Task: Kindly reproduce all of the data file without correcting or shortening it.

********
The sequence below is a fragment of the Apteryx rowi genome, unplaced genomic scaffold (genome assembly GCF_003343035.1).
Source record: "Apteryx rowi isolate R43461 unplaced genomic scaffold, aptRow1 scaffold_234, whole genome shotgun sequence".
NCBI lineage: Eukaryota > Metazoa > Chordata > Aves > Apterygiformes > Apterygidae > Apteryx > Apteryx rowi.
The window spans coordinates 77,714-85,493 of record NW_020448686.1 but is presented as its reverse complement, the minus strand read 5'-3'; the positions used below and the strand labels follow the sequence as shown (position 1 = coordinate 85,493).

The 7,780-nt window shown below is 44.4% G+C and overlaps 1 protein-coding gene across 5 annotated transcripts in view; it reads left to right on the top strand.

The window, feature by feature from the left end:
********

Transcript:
The sequence below is a fragment of the Apteryx rowi genome, unplaced genomic scaffold (genome assembly GCF_003343035.1).
Source record: "Apteryx rowi isolate R43461 unplaced genomic scaffold, aptRow1 scaffold_234, whole genome shotgun sequence".
NCBI lineage: Eukaryota > Metazoa > Chordata > Aves > Apterygiformes > Apterygidae > Apteryx > Apteryx rowi.
The window spans coordinates 77,714-85,493 of record NW_020448686.1 but is presented as its reverse complement, the minus strand read 5'-3'; the positions used below and the strand labels follow the sequence as shown (position 1 = coordinate 85,493).

The 7,780-nt window shown below is 44.4% G+C and overlaps 1 protein-coding gene across 5 annotated transcripts in view; it reads left to right on the top strand.

The window, feature by feature from the left end: